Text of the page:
How to Treat Housing as a Human Right

SPUR's housing report, "What Will it Really Take to Create an Affordable Bay Area," found that it will take 2.2 million units in the next 50 years to avoid worsening housing inequality.

Read Time: 1 minute

June 24, 2020, 11:00 AM PDT

By Lee Flannery @leecflannery

Housing Construction

Alan Levine / Flickr

The San Francisco Bay Area Planning and Urban Research Association (SPUR) believes that housing is a fundamental human right. To supply housing that matches the rate of growth and support the needs of tenants and homeowners in California, housing needs to be produced constantly and efficiently. "In order to achieve this goal, we will need to build housing all the time, just as we build other critical infrastructure — that is, according to need and regardless of where we are in the economic cycle. Under our existing system, housing, particularly market-rate housing, requires rising rents (or falling construction costs) in order to be financially feasible," writes SPUR senior advisor Sarah Karlinsky. 

Karlinsky continues, listing benefits of "smoothing out the housing delivery system"—the efficient use of public resources when constructing during an economic downturn, preventing job loss through the demand of construction labor, and the ability of new housing construction to aid the recovering economy. Suggesting six policy changes to address the current lack of housing, Karlinsky asserts that while addressing the housing crisis during a global pandemic and recession is difficult, it's the time to change policy to make housing affordable for everyone.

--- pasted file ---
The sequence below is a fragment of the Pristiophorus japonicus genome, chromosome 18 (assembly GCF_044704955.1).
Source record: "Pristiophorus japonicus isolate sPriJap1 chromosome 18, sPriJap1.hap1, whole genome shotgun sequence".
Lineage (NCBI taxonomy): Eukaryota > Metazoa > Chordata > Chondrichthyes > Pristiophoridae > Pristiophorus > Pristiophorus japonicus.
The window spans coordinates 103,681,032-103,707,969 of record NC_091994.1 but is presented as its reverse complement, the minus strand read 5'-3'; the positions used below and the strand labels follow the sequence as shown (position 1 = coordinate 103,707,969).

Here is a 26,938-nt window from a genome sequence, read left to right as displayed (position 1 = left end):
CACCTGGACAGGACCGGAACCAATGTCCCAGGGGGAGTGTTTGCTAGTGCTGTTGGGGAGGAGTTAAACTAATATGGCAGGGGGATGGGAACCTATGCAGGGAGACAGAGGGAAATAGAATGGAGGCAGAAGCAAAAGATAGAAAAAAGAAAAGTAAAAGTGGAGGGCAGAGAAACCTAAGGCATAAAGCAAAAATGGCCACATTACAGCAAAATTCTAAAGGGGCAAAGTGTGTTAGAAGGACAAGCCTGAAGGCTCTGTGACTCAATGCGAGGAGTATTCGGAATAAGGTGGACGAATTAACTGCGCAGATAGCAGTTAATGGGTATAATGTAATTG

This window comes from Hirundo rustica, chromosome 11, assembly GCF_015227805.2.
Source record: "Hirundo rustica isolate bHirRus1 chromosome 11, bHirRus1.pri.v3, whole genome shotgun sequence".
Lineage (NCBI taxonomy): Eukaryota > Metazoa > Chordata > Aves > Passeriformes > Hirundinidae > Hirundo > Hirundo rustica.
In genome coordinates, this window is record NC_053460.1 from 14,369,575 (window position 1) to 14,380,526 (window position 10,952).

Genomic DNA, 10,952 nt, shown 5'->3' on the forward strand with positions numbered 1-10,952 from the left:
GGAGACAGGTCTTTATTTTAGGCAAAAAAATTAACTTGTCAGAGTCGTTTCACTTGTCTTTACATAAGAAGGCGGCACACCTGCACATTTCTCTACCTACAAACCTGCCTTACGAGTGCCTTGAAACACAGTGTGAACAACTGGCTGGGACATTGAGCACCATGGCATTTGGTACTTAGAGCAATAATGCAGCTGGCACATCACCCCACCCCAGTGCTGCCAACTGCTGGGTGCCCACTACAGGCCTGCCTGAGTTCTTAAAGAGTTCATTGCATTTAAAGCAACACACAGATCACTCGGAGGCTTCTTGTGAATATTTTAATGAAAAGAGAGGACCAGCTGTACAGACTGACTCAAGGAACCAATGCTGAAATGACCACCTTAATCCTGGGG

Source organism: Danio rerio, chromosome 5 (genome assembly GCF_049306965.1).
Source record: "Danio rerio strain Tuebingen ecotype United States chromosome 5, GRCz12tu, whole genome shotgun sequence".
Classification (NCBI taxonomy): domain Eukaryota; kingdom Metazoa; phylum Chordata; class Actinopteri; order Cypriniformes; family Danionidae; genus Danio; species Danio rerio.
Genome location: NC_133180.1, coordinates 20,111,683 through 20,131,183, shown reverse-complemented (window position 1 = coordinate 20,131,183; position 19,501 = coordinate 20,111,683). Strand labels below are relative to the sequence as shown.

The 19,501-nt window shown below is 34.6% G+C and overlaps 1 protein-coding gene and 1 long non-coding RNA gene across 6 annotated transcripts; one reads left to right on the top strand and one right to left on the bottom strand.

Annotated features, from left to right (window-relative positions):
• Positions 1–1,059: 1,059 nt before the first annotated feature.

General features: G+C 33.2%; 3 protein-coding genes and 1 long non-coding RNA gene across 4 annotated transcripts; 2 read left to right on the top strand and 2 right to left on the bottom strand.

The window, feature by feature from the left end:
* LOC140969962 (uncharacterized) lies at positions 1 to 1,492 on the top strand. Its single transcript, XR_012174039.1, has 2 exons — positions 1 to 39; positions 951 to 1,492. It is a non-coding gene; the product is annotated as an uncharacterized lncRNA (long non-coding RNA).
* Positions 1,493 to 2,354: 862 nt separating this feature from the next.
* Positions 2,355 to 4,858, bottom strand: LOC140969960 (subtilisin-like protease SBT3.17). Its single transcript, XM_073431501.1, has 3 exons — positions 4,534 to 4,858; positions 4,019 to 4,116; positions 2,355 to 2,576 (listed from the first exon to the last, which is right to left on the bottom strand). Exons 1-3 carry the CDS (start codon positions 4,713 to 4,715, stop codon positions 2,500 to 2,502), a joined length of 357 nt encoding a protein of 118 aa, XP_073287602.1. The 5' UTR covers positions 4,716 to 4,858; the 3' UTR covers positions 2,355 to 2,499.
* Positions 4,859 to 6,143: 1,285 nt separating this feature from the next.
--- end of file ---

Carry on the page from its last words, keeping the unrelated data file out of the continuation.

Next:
Tuesday, June 16, 2020 in SPUR

Chicago Commute

The Right to Mobility

As we consider how to decarbonize transportation, preserving mobility, especially for lower- and middle-income people, must be a priority.

January 26, 2023 - Angie Schmitt

Aerial view of Bend, Oregon with river and old mill district

Bend Eliminates Parking Minimums

The city is complying with an Oregon state mandate that some cities have challenged in court.

January 20, 2023 - KTVZ

Sunset view over canal and downtown Scottsdale, Arizona

Scottsdale Cuts Water Supply to Nearby Suburb

The city claims it has no responsibility to provide water to the unincorporated Maricopa County community.

January 18, 2023 - The Washington Post

Aerial view of Ogden, Utah with Wasatch Mountains in the background

Utah Could Eliminate Parking Requirements Near Transit

A proposed state bill would bar cities from requiring parking in areas adjacent to transit stations in an effort to make housing production more affordable and encourage walking and transit use.

5 hours ago - The Salt Lake Tribune

People on bikes on crowded Rue de Rivoli in Paris in 2020

Where Pandemic Bike Improvements Won Out

While some cities are reverting back to pre-pandemic street configurations, others are taking advantage of the momentum for bike and pedestrian infrastructure to make pandemic-era projects permanent.

7 hours ago - Momentum Magazine

Atlanta Rail Service

Atlanta Transit Plans Stall Due to Budget Concerns

With MARTA facing a potential billion dollar shortfall, the agency says it can’t fulfill its system expansion plan.

January 29 - Urbanize Atlanta